Written by Mark Terry
In a decision today at the Board of Patent Appeals and Interferences (BPAI), the Board reversed an Examiner’s 103 obviousness rejection based on the unreasonableness of the Examiner’s interpretation of the word “on.”
The case of Ex parte Goruganthu (Appeal No. 2010-005235) involved a method of making lenses. The claims involved methods for forming solid immersion lenses on a resist film. One of the central issues was the meaning of the claim term “on.” What does the term “on” mean?
Board began by first contruing the claim term:
We begin by noting that while the
term “on” is not expressly defined in the Specification, the broadest
reasonable meaning of this term in its ordinary usage is a function word to
indicate direct or indirect physical contact. See, e.g., pages 1574 and
1575 of WEBSTER’S THIRD NEW WORLD INTERNATIONAL DICTIONARY (G. & C. Merriam
Webster, 1971) (on defined as “used as a function word to indicate
contiguity or dependence.”).
Based on the dictionary definition
of the term “on,” the Board followed by construing the Applicant’s
the claim requires forming an array of solid immersion lenses in direct or
indirect physical contact with the resist film. This is a reasonable
interpretation in light of the Specification as it teaches that its solid
immersion lens array 36 may be formed directly on (i.e., in direct physical
contact with) the underlying resist film.”
Then, the Board went on to define
what the Examiner found in the prior art:
Examiner maintains that Hugle teaches the disputed claim feature because Hugle’
s Figure 4 illustrates a lens array 34 that is spaced
above photoresist 35 (corresponding to the claimed resist film feature
required by the claims) such that the lens array 34 is on the
So the Examiner found a prior art
reference that showed a lens array located over, but not touching, a
photoresist. Was the Examiner correct in concluding that since the prior art
showed A spaced above B, this would obviate a claim reciting A “on”
B? The Board did not think so.
the proper construction of the term ‘on’ discussed above, we determine that the
Examiner’s interpretation of the term ‘on’ to include a position that is spaced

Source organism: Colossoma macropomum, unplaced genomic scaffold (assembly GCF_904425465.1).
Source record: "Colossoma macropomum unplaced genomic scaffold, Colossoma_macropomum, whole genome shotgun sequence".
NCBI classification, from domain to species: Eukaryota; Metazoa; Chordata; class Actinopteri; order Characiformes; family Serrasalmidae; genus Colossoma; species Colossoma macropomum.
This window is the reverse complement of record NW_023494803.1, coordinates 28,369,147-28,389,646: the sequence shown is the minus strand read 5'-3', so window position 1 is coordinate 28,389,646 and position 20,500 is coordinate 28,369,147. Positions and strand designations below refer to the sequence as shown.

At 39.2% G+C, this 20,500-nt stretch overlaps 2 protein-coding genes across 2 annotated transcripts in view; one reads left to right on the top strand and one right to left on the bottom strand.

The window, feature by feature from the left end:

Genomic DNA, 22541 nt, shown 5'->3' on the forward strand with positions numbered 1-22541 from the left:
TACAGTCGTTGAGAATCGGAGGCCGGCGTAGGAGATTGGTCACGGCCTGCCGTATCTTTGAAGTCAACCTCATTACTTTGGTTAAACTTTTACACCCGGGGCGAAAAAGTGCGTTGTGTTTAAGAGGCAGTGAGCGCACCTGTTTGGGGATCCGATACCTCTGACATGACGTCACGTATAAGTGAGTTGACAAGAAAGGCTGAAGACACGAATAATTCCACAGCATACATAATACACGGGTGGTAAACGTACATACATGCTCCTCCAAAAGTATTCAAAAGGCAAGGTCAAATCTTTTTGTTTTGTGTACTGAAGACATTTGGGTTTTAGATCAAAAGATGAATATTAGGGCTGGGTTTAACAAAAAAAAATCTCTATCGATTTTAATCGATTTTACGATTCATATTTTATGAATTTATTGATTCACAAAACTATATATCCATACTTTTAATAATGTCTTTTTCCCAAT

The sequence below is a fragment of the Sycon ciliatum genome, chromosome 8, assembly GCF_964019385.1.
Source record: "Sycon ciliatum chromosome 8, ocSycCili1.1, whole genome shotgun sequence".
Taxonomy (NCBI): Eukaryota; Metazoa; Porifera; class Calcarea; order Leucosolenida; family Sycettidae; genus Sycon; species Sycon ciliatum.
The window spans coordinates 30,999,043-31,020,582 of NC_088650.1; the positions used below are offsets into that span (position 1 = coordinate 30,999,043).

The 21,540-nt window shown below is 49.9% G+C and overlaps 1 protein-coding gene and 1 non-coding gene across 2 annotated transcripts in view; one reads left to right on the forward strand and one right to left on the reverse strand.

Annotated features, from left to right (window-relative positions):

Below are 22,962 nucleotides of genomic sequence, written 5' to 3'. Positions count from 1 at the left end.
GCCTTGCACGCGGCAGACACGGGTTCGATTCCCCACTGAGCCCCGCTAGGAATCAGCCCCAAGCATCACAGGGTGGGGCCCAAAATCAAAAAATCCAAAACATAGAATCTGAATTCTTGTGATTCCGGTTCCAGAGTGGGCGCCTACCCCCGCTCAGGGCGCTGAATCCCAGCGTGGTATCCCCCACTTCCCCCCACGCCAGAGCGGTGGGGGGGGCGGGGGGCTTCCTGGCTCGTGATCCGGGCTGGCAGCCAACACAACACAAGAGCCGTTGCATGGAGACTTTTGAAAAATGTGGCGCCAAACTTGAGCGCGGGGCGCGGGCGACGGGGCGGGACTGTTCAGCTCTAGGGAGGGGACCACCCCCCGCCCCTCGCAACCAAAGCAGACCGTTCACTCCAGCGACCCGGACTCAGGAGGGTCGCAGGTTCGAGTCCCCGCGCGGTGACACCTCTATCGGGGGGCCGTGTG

above the photoresist 35 is unreasonably broad.” See
In re Morris, 127 F.3d 1048, 1054 (Fed. Cir. 1997). … nowhere does
Hugle teach that the lens array is formed ‘on the resist film’ as required by
The Examiner simply directs us to no
credible evidence to support the position that a person having ordinary skill
in the art would have understood Appellants’ disclosure to support this broader
short, the Board found that a prior art reference showing a lens array space
above, but not touching, a photoresist, was not the same as, and does not
obviate, a claim reciting a lens array “on” a photoresist.
Consequently, the Examiner’s rejection was reversed.
What does this mean for patent
practitioners? It means that when dealing with claims terms that
comprise everyday language, you should challenge claim rejections that
interpret that language too broadly. The BPAI is required to analyze claims in
their broadest reasonable interpretation. In re Bigio, 381 F.3d
1320, 1324 (Fed. Cir. 2004). In cases involving everyday language that is not
defined in the specification, the dictionary definition is used to construe
that claim language. So get your dictionary out and make sure the Examiner
didn’t go beyond the dictionary definition. If he did, you may have grounds for
a reversal, as in the Ex parte Goruganthu case.
Mark Terry is a registered patent attorney and a Board Certified Specialist practicing in the South Florida area for more than a decade.